|TROY VAN LEEUWEN|
FROM: PALM DESERT, CALIFORNIA
SOUND: ALTERNATIVE/HARD ROCK
With a revolving door of musicians and collaborators, the Queens emerged brandishing their own take on heavy, riff-based rock that would give birth to a highly esteemed catalogue and one the most influential records in modern music.
The first full-length release under the QOTSA name was recorded almost entirely by Homme, who performs every instrument on the album. Droning guitars dominate the record, which Homme considers an exercise in "robot rock", referring the repetitive, low tones and insistent riffing. While the band's sound would progress over subsequent releases, the carefully focused monotony of their debut remains fundamentally present in their songwriting.
'Rated R' (2000)
'Rated R' marked the beginning of Homme's collaboration with notorious bassist Nick Oliveri (who served as touring musician in the band's early years) and Mark Lanegan (the gravel-throated vocalist of the Screaming Trees). The addition of Oliveri saw the band moving in a more passionate, melodic direction that layered strong grooves onto the existing formula to successful crossover effect. Bongos ('Better Living Through Chemistry') and acoustic guitars rub shoulders with even larger riffs to create a record intent on expanding the sonic pallet that Homme established on the debut. Live favourite 'Feel Good Hit of the Summer' has remained a setlist staple for over a decade with its chugging guitars and comprehensive list of illicit substances.
'Songs For The Deaf' (2002)
The big one. The magnum opus (so far) of their recorded output, topped lists for 2002's album of the year and produced a slew of successful singles ('No One Knows', 'Go With The Flow', 'First It Giveth') and ferocious Queens classics ('Millionaire' and 'Song For The Dead'). The record is universally praised as an alternative metal masterpiece through its fusion of hulking riffs, blistering drumming (Dave Grohl manned the skins) and catchy pop hooks. This was an essential era for the band and 'Songs For The Deaf' remains an essential album for the genre.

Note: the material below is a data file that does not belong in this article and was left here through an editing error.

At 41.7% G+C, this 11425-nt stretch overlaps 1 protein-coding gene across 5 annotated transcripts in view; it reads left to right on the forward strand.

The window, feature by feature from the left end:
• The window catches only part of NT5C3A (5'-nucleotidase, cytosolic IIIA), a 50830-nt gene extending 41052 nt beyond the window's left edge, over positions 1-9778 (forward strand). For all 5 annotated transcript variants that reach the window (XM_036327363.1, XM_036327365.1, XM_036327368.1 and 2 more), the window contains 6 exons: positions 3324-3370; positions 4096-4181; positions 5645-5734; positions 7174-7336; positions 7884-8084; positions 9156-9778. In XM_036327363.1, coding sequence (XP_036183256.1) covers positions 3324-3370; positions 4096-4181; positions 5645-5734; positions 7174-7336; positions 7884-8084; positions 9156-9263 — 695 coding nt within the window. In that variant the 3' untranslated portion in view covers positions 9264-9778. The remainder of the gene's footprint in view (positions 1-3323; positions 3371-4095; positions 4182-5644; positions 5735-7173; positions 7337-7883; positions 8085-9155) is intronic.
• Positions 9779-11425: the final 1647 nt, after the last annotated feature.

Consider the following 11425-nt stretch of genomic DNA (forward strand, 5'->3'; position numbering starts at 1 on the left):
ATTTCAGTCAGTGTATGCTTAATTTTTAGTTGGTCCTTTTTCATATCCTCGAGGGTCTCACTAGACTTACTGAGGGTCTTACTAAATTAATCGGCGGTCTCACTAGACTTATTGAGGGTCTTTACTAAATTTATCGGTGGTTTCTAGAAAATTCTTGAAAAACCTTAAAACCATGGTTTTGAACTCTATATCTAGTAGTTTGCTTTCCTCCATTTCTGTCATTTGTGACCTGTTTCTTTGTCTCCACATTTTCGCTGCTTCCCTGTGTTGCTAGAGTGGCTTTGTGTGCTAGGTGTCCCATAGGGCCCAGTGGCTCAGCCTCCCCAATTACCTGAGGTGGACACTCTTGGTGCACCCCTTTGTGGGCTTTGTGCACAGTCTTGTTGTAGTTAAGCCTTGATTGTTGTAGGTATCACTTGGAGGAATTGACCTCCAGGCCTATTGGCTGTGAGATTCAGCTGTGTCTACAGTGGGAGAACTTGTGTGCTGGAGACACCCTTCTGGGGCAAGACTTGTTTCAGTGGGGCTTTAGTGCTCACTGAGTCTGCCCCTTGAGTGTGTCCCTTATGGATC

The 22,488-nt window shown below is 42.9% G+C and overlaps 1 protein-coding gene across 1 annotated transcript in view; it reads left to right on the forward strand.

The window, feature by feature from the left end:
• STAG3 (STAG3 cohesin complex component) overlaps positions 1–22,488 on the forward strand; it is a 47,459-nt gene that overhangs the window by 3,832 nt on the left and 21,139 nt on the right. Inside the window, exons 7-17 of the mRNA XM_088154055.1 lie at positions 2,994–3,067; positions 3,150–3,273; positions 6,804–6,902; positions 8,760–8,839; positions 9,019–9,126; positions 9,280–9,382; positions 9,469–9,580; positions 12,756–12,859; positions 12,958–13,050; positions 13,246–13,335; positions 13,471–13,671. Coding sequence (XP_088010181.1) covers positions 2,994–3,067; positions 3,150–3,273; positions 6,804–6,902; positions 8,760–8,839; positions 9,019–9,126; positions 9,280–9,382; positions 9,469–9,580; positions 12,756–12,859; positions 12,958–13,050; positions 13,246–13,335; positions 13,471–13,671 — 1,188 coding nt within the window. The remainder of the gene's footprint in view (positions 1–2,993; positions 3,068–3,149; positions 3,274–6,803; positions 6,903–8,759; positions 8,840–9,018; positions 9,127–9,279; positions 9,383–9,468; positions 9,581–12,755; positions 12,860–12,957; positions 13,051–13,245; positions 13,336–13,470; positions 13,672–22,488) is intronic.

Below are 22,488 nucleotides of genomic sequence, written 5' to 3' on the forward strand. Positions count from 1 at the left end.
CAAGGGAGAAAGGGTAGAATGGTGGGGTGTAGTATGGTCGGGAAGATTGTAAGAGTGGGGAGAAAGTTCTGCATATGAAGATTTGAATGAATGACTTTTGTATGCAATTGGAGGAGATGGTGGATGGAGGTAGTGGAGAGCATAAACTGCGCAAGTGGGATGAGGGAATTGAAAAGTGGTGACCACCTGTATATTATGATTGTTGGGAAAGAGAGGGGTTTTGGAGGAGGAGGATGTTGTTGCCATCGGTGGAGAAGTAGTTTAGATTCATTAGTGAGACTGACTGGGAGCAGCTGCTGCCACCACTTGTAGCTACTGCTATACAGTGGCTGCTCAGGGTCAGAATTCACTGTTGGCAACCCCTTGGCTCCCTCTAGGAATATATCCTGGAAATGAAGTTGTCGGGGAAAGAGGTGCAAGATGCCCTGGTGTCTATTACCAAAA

'Lullabies To Paralyse' (2005)
The band forayed into psychedelic rock with their 2005 effort, experimenting with a fresh array of tones and moods. Following a haunting lullaby from Lanegan, the record begins with the same pace as its predecessors before changing direction midway and opening out into a series of expansive jams. Homme indulges a love of baby-making music, crooning his way through the album's back half and refining the falsetto harmonies flirted with on earlier releases. Tracks like 'Little Sister' and 'Burn The Witch' keep the intensity ticking and serve as a reminder of the band's capability of producing original singles on their own terms.
'Era Vulgaris' (2007)
Dark and sexually charged, 'Era Vulgaris' is a heavy record that stomps along in a strangely playful fashion that belies the foreboding tones of its instrumentation. Sarcastic, mocking lyrics dominate the content, punctuated by the kitsch porn groove of the aptly titled 'Make It Wit Chu' that sits in the middle of the record between the monstrous krautrock blasts of 'Misfit Love' and the frenetic squeals of single '3s & 7s'. 'Era Vulagris' may seem difficult to penetrate for listeners who are new to the band but presents itself as a noteworthy addition to the more accessible work released years earlier.
But what next? Their first record in five years is slated for release at the end of the month and, based on the few tracks that have been made available, it appears that the band are sticking to their guns and refusing to sell out. Homme has often advocated the mantra of "never repeating another and never repeating oneself", so we can be sure that there's plenty to look forward to from one of the biggest, baddest rock bands in music today.
'...Like Clockwork' is out via Matador Records on 31st May 2013.